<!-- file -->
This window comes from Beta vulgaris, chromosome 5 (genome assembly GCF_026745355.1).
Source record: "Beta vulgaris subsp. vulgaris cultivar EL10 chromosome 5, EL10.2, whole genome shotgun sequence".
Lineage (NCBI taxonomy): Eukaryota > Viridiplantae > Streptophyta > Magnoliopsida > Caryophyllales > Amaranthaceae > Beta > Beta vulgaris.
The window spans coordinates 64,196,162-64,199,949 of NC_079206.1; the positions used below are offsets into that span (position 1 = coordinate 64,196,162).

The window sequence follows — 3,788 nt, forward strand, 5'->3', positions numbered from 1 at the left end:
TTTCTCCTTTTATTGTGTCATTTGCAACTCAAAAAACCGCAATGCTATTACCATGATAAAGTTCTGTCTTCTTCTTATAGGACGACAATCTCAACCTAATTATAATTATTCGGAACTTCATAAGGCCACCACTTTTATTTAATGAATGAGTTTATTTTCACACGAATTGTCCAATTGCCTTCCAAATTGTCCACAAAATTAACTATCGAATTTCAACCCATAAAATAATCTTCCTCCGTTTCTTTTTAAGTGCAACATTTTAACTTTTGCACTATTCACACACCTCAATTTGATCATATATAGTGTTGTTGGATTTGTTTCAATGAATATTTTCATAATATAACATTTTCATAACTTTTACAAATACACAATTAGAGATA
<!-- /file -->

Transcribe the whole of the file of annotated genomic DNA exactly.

This window comes from Beta vulgaris, chromosome 5 (genome assembly GCF_026745355.1).
Source record: "Beta vulgaris subsp. vulgaris cultivar EL10 chromosome 5, EL10.2, whole genome shotgun sequence".
Lineage (NCBI taxonomy): Eukaryota > Viridiplantae > Streptophyta > Magnoliopsida > Caryophyllales > Amaranthaceae > Beta > Beta vulgaris.
The window spans coordinates 64,196,162-64,199,949 of NC_079206.1; the positions used below are offsets into that span (position 1 = coordinate 64,196,162).

The window sequence follows — 3,788 nt, forward strand, 5'->3', positions numbered from 1 at the left end:
TTTCTCCTTTTATTGTGTCATTTGCAACTCAAAAAACCGCAATGCTATTACCATGATAAAGTTCTGTCTTCTTCTTATAGGACGACAATCTCAACCTAATTATAATTATTCGGAACTTCATAAGGCCACCACTTTTATTTAATGAATGAGTTTATTTTCACACGAATTGTCCAATTGCCTTCCAAATTGTCCACAAAATTAACTATCGAATTTCAACCCATAAAATAATCTTCCTCCGTTTCTTTTTAAGTGCAACATTTTAACTTTTGCACTATTCACACACCTCAATTTGATCATATATAGTGTTGTTGGATTTGTTTCAATGAATATTTTCATAATATAACATTTTCATAACTTTTACAAATACACAATTAGAGATA